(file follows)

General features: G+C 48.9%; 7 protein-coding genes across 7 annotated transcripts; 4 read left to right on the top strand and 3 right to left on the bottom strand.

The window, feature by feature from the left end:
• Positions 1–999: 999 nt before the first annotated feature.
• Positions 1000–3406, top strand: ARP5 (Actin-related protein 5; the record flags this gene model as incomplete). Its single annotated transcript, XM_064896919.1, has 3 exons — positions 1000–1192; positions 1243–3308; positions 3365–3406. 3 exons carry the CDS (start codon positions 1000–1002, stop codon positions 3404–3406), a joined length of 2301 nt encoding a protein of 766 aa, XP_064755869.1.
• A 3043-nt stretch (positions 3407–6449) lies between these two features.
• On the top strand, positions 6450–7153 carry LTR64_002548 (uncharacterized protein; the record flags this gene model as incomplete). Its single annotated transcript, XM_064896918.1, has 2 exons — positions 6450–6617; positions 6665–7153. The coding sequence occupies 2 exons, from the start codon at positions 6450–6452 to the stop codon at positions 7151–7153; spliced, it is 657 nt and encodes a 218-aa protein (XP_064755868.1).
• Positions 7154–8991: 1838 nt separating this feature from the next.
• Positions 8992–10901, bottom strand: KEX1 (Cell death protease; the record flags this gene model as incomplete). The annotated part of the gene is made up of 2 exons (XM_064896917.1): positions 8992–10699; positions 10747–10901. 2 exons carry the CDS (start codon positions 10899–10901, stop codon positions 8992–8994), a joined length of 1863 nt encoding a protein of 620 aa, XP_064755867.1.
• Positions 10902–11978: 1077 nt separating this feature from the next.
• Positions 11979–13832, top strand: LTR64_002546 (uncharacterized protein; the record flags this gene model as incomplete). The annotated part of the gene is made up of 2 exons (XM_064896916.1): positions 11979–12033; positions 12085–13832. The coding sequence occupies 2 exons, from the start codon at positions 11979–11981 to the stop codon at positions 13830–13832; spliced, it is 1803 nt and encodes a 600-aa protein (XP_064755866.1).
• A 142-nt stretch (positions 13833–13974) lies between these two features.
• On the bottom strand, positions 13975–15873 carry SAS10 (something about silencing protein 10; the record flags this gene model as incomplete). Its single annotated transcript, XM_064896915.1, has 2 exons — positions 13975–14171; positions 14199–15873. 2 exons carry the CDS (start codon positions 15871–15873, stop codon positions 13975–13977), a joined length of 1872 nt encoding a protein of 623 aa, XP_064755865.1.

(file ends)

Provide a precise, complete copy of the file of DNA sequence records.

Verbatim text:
General features: G+C 48.9%; 7 protein-coding genes across 7 annotated transcripts; 4 read left to right on the top strand and 3 right to left on the bottom strand.

The window, feature by feature from the left end:
• Positions 1–999: 999 nt before the first annotated feature.
• Positions 1000–3406, top strand: ARP5 (Actin-related protein 5; the record flags this gene model as incomplete). Its single annotated transcript, XM_064896919.1, has 3 exons — positions 1000–1192; positions 1243–3308; positions 3365–3406. 3 exons carry the CDS (start codon positions 1000–1002, stop codon positions 3404–3406), a joined length of 2301 nt encoding a protein of 766 aa, XP_064755869.1.
• A 3043-nt stretch (positions 3407–6449) lies between these two features.
• On the top strand, positions 6450–7153 carry LTR64_002548 (uncharacterized protein; the record flags this gene model as incomplete). Its single annotated transcript, XM_064896918.1, has 2 exons — positions 6450–6617; positions 6665–7153. The coding sequence occupies 2 exons, from the start codon at positions 6450–6452 to the stop codon at positions 7151–7153; spliced, it is 657 nt and encodes a 218-aa protein (XP_064755868.1).
• Positions 7154–8991: 1838 nt separating this feature from the next.
• Positions 8992–10901, bottom strand: KEX1 (Cell death protease; the record flags this gene model as incomplete). The annotated part of the gene is made up of 2 exons (XM_064896917.1): positions 8992–10699; positions 10747–10901. 2 exons carry the CDS (start codon positions 10899–10901, stop codon positions 8992–8994), a joined length of 1863 nt encoding a protein of 620 aa, XP_064755867.1.
• Positions 10902–11978: 1077 nt separating this feature from the next.
• Positions 11979–13832, top strand: LTR64_002546 (uncharacterized protein; the record flags this gene model as incomplete). The annotated part of the gene is made up of 2 exons (XM_064896916.1): positions 11979–12033; positions 12085–13832. The coding sequence occupies 2 exons, from the start codon at positions 11979–11981 to the stop codon at positions 13830–13832; spliced, it is 1803 nt and encodes a 600-aa protein (XP_064755866.1).
• A 142-nt stretch (positions 13833–13974) lies between these two features.
• On the bottom strand, positions 13975–15873 carry SAS10 (something about silencing protein 10; the record flags this gene model as incomplete). Its single annotated transcript, XM_064896915.1, has 2 exons — positions 13975–14171; positions 14199–15873. 2 exons carry the CDS (start codon positions 15871–15873, stop codon positions 13975–13977), a joined length of 1872 nt encoding a protein of 623 aa, XP_064755865.1.